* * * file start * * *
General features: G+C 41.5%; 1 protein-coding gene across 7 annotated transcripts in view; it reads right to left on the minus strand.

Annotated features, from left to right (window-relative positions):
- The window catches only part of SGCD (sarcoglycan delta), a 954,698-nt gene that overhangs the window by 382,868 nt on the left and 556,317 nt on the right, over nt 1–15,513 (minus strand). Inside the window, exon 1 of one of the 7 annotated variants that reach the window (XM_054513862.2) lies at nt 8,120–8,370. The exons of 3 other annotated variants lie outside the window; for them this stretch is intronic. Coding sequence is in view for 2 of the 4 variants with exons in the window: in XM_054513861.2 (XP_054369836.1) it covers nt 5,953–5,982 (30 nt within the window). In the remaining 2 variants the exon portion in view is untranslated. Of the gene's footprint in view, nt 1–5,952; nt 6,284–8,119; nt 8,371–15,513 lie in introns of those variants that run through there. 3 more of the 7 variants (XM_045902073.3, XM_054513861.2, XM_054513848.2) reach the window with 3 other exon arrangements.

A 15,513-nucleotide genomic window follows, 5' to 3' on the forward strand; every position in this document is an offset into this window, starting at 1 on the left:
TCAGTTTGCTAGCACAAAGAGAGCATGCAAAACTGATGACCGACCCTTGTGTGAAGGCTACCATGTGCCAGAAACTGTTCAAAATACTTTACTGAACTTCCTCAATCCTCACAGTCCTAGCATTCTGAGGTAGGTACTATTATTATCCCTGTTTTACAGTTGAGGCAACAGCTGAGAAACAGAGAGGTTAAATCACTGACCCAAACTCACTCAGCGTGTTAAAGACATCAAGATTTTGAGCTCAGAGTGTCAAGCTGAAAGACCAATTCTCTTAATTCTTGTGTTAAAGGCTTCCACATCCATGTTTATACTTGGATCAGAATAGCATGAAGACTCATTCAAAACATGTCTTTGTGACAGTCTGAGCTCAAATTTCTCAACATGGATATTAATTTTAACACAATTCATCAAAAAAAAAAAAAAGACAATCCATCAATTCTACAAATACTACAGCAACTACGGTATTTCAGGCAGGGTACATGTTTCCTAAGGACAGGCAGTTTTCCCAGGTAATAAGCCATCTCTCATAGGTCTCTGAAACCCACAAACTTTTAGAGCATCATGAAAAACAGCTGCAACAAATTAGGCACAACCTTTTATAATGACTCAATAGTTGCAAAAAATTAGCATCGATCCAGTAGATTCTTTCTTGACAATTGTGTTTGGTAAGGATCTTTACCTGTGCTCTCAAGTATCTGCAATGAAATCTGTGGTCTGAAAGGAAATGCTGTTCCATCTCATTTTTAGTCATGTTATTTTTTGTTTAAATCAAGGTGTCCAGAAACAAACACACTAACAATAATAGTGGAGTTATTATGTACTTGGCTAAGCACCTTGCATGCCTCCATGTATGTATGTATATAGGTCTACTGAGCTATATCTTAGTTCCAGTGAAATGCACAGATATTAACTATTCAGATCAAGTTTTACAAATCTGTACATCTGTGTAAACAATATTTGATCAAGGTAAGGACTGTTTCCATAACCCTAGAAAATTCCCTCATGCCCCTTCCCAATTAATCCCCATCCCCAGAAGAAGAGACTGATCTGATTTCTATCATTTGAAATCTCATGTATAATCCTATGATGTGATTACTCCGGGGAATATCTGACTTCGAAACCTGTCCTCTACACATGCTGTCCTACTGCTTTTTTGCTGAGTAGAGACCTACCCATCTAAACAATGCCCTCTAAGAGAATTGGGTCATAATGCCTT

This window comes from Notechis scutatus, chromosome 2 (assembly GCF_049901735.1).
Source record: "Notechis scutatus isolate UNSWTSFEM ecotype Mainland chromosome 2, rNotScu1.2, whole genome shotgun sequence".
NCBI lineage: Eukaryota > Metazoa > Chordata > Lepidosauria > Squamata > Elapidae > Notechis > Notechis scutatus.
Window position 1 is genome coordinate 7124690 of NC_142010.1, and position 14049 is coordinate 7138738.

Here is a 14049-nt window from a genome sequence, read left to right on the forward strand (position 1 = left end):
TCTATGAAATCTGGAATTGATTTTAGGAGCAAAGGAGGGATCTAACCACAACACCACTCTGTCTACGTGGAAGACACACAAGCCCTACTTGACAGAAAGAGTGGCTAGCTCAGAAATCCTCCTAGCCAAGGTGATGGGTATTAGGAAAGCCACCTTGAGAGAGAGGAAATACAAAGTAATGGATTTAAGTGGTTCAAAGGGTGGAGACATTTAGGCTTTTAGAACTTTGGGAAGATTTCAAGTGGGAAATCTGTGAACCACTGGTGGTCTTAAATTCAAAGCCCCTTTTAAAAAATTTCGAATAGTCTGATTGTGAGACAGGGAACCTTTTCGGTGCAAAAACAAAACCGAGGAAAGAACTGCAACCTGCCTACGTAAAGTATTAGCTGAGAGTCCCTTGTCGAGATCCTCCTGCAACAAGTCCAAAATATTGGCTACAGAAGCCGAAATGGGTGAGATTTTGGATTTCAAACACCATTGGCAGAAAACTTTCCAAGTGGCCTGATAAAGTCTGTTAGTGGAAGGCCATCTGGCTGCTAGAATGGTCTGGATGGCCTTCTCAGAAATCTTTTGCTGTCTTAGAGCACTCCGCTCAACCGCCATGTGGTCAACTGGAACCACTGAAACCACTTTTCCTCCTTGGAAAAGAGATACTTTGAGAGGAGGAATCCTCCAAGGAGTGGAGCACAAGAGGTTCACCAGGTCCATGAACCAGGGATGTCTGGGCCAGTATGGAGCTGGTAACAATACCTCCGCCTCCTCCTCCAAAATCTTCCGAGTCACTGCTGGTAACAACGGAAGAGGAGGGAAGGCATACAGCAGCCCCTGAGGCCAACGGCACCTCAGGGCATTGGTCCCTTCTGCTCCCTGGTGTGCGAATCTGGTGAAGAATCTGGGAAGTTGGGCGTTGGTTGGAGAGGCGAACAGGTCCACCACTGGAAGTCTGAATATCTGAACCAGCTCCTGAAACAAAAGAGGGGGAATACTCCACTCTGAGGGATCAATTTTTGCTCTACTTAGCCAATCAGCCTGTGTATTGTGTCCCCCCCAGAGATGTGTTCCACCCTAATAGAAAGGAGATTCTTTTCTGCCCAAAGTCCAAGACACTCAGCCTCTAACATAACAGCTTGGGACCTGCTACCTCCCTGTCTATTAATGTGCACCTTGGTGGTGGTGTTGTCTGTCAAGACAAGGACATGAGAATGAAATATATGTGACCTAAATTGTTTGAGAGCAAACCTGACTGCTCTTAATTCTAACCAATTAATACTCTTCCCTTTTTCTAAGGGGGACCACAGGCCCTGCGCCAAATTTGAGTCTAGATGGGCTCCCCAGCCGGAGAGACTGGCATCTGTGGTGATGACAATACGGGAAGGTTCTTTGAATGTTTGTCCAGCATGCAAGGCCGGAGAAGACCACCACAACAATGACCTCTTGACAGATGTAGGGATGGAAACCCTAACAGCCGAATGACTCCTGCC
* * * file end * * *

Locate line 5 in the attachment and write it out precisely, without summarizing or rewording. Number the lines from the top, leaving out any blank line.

TCAGTTTGCTAGCACAAAGAGAGCATGCAAAACTGATGACCGACCCTTGTGTGAAGGCTACCATGTGCCAGAAACTGTTCAAAATACTTTACTGAACTTCCTCAATCCTCACAGTCCTAGCATTCTGAGGTAGGTACTATTATTATCCCTGTTTTACAGTTGAGGCAACAGCTGAGAAACAGAGAGGTTAAATCACTGACCCAAACTCACTCAGCGTGTTAAAGACATCAAGATTTTGAGCTCAGAGTGTCAAGCTGAAAGACCAATTCTCTTAATTCTTGTGTTAAAGGCTTCCACATCCATGTTTATACTTGGATCAGAATAGCATGAAGACTCATTCAAAACATGTCTTTGTGACAGTCTGAGCTCAAATTTCTCAACATGGATATTAATTTTAACACAATTCATCAAAAAAAAAAAAAAGACAATCCATCAATTCTACAAATACTACAGCAACTACGGTATTTCAGGCAGGGTACATGTTTCCTAAGGACAGGCAGTTTTCCCAGGTAATAAGCCATCTCTCATAGGTCTCTGAAACCCACAAACTTTTAGAGCATCATGAAAAACAGCTGCAACAAATTAGGCACAACCTTTTATAATGACTCAATAGTTGCAAAAAATTAGCATCGATCCAGTAGATTCTTTCTTGACAATTGTGTTTGGTAAGGATCTTTACCTGTGCTCTCAAGTATCTGCAATGAAATCTGTGGTCTGAAAGGAAATGCTGTTCCATCTCATTTTTAGTCATGTTATTTTTTGTTTAAATCAAGGTGTCCAGAAACAAACACACTAACAATAATAGTGGAGTTATTATGTACTTGGCTAAGCACCTTGCATGCCTCCATGTATGTATGTATATAGGTCTACTGAGCTATATCTTAGTTCCAGTGAAATGCACAGATATTAACTATTCAGATCAAGTTTTACAAATCTGTACATCTGTGTAAACAATATTTGATCAAGGTAAGGACTGTTTCCATAACCCTAGAAAATTCCCTCATGCCCCTTCCCAATTAATCCCCATCCCCAGAAGAAGAGACTGATCTGATTTCTATCATTTGAAATCTCATGTATAATCCTATGATGTGATTACTCCGGGGAATATCTGACTTCGAAACCTGTCCTCTACACATGCTGTCCTACTGCTTTTTTGCTGAGTAGAGACCTACCCATCTAAACAATGCCCTCTAAGAGAATTGGGTCATAATGCCTT